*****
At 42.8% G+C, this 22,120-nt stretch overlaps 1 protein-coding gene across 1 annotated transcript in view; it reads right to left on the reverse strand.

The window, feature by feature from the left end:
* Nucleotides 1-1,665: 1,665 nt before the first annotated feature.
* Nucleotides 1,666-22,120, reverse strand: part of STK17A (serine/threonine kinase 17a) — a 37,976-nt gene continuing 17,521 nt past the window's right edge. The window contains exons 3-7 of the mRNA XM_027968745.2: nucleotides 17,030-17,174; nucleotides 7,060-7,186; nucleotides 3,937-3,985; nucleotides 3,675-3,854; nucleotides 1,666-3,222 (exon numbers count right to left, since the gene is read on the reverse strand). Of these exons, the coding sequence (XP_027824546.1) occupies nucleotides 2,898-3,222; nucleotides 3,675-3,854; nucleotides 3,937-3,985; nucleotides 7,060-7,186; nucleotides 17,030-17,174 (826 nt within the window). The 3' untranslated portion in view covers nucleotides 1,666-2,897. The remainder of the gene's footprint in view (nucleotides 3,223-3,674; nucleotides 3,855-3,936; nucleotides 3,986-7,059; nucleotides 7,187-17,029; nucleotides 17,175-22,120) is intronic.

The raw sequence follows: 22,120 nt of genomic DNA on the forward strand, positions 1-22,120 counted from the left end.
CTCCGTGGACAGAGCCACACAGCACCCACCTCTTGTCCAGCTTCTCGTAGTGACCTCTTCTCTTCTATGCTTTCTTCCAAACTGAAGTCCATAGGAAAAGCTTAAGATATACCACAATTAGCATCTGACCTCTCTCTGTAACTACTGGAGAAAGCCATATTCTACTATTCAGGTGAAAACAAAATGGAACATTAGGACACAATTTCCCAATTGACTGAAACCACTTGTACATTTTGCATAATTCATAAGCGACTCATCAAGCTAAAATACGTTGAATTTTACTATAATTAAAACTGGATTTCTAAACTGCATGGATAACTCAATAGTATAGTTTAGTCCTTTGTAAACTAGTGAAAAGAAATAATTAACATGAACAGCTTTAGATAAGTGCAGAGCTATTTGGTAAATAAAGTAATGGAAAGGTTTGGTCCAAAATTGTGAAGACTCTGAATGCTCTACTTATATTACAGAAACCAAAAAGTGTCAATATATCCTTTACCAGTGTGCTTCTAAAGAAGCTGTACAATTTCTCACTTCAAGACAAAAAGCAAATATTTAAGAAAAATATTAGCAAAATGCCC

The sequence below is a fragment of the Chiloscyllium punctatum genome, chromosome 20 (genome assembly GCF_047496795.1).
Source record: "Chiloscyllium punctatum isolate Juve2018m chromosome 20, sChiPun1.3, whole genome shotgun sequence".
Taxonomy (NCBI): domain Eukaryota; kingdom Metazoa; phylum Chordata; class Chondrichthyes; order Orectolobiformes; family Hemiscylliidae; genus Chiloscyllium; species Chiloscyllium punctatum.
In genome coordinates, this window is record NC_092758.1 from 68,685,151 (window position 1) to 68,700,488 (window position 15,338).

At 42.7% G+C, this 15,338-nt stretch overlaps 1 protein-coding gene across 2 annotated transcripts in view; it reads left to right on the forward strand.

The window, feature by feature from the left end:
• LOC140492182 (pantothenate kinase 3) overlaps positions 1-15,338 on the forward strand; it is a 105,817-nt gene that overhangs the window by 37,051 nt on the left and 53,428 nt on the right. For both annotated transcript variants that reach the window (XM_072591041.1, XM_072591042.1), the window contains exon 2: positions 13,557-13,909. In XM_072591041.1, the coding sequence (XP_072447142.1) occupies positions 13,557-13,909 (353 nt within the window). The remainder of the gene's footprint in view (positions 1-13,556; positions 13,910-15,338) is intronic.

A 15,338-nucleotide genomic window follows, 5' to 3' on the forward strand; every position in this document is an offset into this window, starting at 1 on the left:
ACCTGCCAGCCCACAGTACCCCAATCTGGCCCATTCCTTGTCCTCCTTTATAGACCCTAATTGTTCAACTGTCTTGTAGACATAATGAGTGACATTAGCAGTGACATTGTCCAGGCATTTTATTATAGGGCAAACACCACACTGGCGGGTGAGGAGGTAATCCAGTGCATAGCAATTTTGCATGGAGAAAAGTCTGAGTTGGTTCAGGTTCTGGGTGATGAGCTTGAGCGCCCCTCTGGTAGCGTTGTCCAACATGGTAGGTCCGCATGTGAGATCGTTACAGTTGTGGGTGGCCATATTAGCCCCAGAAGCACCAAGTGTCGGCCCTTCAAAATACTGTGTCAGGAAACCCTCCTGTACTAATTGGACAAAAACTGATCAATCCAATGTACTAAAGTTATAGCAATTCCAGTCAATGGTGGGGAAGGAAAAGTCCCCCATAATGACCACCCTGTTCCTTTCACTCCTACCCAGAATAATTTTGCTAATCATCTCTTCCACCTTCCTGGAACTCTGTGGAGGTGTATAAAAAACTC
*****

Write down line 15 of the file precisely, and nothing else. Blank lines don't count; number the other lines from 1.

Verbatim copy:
ACCTGCCAGCCCACAGTACCCCAATCTGGCCCATTCCTTGTCCTCCTTTATAGACCCTAATTGTTCAACTGTCTTGTAGACATAATGAGTGACATTAGCAGTGACATTGTCCAGGCATTTTATTATAGGGCAAACACCACACTGGCGGGTGAGGAGGTAATCCAGTGCATAGCAATTTTGCATGGAGAAAAGTCTGAGTTGGTTCAGGTTCTGGGTGATGAGCTTGAGCGCCCCTCTGGTAGCGTTGTCCAACATGGTAGGTCCGCATGTGAGATCGTTACAGTTGTGGGTGGCCATATTAGCCCCAGAAGCACCAAGTGTCGGCCCTTCAAAATACTGTGTCAGGAAACCCTCCTGTACTAATTGGACAAAAACTGATCAATCCAATGTACTAAAGTTATAGCAATTCCAGTCAATGGTGGGGAAGGAAAAGTCCCCCATAATGACCACCCTGTTCCTTTCACTCCTACCCAGAATAATTTTGCTAATCATCTCTTCCACCTTCCTGGAACTCTGTGGAGGTGTATAAAAAACTC